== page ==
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Working in the Middle East: Trainer Tips 2

Part Two

The second in a series of articles that aim to provide information and advice in context to help consultants gain an appreciation of the region and greater understanding of its culture. It is important to repeat the caveat contained in article one. The observations describe events as I have experienced them and cannot be generalised to the entire population of Muslims.

Without exception I continue to thoroughly enjoy working in the region, my journey from ignorance to understanding has not been without frustration and bewilderment. I owe a huge dept of gratitude to many Arabic friends, colleagues and acquaintances who have been very patient in providing explanations that have developed my understanding and without doubt this has led to repeat business in the region

Classroom Behaviour

Interaction, opinion, discussion, and activity all contribute to a healthy learning environment in the western world. But what if your experience of education and training was of an environment where you were not encouraged to ask questions because it would be disrespectful, and where learning was something that was delivered in the form of a lecture. Imagine how difficult it might be to adapt to the western trainer standing before you who wants to work with you and is curious about who you are. Imagine how much of a risk it would represent for me to feel comfortable to share with you.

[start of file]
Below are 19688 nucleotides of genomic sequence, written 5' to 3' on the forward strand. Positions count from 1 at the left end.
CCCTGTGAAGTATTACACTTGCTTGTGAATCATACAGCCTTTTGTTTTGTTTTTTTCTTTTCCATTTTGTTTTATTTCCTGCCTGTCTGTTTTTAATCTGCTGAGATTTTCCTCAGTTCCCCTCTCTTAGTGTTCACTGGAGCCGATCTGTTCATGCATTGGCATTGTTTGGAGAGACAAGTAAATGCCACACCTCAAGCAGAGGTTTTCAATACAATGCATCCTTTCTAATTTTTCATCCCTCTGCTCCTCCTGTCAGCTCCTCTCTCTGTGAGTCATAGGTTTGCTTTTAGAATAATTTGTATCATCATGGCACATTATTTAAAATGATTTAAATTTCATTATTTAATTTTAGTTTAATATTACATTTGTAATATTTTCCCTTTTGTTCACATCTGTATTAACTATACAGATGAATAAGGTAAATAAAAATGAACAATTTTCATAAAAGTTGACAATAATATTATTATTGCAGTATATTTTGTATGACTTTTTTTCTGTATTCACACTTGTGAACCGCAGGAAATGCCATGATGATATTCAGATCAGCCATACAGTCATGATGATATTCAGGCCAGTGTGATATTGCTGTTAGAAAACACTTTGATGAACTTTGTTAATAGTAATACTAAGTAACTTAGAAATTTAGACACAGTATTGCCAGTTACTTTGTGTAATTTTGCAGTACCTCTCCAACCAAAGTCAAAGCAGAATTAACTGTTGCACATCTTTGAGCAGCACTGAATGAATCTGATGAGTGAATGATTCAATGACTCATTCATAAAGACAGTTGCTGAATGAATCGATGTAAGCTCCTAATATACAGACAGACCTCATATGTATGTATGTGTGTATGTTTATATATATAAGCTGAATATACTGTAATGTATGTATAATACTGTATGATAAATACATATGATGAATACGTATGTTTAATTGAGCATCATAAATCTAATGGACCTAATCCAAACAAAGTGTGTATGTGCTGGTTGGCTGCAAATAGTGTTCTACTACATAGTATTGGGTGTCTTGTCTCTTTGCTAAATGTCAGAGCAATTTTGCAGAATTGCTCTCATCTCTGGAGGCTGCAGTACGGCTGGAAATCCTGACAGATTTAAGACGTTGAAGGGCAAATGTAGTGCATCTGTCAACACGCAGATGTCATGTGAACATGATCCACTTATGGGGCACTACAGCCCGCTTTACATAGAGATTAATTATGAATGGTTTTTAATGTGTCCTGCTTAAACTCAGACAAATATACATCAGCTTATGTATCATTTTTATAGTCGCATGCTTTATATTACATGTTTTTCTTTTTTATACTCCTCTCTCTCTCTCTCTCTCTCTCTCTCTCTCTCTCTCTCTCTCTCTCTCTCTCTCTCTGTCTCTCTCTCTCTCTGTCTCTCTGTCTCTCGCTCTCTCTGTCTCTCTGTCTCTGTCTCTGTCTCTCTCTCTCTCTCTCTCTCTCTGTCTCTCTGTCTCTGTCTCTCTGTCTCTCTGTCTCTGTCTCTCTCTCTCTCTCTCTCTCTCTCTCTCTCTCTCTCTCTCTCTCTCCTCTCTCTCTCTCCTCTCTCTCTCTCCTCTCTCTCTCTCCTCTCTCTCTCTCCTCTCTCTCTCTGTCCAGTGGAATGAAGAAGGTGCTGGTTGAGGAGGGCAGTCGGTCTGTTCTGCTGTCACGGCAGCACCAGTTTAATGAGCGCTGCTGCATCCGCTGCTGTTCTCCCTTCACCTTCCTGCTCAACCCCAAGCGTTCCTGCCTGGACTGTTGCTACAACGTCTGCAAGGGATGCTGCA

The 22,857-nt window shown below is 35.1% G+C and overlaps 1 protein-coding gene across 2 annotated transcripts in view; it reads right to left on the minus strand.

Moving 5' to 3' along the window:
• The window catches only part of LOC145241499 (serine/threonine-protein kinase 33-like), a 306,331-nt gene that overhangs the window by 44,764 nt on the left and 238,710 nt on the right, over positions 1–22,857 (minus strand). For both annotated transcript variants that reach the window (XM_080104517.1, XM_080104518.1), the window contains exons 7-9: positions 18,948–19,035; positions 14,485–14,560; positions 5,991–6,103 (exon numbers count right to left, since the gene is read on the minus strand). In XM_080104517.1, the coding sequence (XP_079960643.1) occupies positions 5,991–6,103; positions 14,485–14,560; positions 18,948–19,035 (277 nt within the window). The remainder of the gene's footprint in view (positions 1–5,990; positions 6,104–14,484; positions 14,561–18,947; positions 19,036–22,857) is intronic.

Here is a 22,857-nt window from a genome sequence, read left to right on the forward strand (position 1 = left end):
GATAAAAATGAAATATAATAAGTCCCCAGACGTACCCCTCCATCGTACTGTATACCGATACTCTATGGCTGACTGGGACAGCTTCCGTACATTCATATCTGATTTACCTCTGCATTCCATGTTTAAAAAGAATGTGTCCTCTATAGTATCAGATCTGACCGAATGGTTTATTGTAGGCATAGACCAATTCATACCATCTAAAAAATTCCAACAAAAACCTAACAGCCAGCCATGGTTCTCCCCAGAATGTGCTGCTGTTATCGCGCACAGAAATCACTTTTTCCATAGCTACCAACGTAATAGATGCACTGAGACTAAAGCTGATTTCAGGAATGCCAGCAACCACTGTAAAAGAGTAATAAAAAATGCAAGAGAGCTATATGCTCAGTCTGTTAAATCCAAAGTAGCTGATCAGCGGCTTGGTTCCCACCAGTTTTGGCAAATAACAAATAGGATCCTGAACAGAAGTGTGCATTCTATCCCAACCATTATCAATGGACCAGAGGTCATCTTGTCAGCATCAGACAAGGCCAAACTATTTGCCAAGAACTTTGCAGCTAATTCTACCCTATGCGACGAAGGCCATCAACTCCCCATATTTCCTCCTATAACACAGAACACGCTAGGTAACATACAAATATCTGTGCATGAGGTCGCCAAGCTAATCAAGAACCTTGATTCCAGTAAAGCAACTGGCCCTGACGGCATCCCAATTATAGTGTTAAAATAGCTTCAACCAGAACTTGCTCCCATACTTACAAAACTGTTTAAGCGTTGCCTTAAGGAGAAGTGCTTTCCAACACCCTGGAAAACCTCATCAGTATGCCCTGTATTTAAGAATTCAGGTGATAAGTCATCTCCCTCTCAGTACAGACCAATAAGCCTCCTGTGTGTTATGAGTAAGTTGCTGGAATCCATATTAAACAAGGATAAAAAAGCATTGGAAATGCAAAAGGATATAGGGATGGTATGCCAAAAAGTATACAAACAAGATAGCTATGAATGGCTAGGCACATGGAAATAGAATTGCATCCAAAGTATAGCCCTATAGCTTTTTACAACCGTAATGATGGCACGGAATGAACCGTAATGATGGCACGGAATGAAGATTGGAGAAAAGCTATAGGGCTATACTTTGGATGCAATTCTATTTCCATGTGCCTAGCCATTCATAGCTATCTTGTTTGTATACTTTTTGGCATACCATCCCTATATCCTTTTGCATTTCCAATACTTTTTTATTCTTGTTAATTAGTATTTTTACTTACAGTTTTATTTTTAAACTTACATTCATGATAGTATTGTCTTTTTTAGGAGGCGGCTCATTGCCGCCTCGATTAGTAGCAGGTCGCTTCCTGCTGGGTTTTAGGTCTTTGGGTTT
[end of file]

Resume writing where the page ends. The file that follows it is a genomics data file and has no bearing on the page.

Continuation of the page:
False Evidence Appearing Real
Western trainers will often face a much longer period of contracting, setting the tone and establishing a learning climate than they are accustomed to. When faced with this effort we can often draw the wrong conclusions, become de-motivated and disappointed. But if you understand a little about your adult learners experience of teacher and student relationships you will quickly learn to adapt and build in sufficient time and activity to slowly build an environment where people feel safe to share information and opinion.

State School Education
Although you may encounter one or two participants who have attended private schools, they are not the norm. Most will have attended state schools, in which students were encouraged to regard the teacher as an absolute authority. To question was unthinkable and answering a question incorrectly would often result in verbal abuse clearly developing a strong fear of making mistakes. Lecture and Rote memory were the predominant learning methods and further exploration through discussion, group interaction and application had no place in the class room; so opportunities to apply learning were limited. Learning was therefore a passive and non participatory experience.

Work with Me
Your interactive and engaging teaching style and your choice of icebreaker should build a sense of safety. Pre-prepare ground rules for participation; reassure people that it’s ok to admit that you don’t know, and what is said in the room stays in the room. Initially choose small group activities where people do not feel they are drawing attention to themselves or standing out from the crowd.

English Language